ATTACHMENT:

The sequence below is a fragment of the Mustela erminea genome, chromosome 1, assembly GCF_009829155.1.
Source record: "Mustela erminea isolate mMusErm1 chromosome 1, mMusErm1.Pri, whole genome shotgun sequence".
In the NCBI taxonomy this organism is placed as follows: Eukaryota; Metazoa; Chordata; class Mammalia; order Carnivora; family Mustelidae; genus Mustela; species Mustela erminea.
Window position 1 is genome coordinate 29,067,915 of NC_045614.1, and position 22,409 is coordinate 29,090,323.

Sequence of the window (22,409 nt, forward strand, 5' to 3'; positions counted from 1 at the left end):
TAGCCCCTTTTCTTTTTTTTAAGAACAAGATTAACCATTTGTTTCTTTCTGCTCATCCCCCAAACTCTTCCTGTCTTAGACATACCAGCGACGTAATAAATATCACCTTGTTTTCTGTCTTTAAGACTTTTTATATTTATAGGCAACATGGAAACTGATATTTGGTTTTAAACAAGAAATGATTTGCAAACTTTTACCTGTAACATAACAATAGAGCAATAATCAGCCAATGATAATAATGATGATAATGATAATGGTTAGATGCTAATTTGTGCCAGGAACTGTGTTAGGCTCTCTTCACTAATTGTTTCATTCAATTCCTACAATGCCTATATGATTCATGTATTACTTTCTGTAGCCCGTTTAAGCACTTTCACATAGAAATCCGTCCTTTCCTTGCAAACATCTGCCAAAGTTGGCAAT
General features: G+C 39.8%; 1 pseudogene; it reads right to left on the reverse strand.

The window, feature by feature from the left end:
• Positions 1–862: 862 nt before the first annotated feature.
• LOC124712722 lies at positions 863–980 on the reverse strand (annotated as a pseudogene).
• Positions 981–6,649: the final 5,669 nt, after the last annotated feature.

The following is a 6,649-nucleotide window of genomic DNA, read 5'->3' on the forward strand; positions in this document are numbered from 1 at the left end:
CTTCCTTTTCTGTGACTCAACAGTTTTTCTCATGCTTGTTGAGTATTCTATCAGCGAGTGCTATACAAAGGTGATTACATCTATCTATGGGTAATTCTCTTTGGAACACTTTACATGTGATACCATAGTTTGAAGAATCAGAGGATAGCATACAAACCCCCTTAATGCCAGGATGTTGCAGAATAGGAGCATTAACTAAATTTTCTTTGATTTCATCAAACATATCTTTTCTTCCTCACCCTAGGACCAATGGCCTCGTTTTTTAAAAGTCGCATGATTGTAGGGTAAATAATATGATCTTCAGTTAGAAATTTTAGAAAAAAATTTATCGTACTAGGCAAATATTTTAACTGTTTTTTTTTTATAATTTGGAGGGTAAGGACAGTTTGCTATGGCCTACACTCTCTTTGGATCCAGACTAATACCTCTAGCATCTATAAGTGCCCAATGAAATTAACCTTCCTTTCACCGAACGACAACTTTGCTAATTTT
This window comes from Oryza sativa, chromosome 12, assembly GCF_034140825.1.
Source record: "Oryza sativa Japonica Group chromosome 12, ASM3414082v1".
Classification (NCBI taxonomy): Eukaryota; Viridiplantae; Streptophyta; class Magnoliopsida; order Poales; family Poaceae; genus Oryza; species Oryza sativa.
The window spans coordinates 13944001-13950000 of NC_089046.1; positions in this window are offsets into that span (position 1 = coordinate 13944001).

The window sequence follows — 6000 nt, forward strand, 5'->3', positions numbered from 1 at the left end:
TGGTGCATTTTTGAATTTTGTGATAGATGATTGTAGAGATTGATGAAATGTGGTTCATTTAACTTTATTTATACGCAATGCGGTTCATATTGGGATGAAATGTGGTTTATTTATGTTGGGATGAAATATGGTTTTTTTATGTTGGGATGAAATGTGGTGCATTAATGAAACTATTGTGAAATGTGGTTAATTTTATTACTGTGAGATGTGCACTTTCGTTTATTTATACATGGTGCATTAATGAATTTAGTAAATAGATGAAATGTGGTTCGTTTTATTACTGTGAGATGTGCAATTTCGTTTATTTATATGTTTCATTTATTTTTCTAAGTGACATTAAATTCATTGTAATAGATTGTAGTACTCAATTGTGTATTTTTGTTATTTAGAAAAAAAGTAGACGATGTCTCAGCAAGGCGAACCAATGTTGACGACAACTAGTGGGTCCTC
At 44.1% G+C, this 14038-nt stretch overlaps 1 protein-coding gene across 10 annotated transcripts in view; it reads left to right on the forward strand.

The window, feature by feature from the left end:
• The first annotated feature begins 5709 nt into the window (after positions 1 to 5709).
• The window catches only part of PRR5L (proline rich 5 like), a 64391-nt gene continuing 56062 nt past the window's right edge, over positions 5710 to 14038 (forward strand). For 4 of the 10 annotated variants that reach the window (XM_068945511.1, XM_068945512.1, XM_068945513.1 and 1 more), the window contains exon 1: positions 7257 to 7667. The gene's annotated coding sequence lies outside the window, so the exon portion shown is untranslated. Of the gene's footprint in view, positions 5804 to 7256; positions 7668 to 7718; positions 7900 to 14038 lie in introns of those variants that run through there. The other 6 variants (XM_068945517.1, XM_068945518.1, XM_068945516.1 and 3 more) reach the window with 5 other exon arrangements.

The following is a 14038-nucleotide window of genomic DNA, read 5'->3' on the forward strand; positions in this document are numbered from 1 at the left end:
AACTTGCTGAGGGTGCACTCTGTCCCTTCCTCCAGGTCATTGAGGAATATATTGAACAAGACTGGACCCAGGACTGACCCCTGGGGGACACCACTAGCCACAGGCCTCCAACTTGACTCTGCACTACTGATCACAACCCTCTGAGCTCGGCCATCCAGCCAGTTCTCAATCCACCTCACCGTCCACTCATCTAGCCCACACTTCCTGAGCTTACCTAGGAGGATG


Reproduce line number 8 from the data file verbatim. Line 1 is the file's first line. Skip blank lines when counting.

The window, feature by feature from the left end: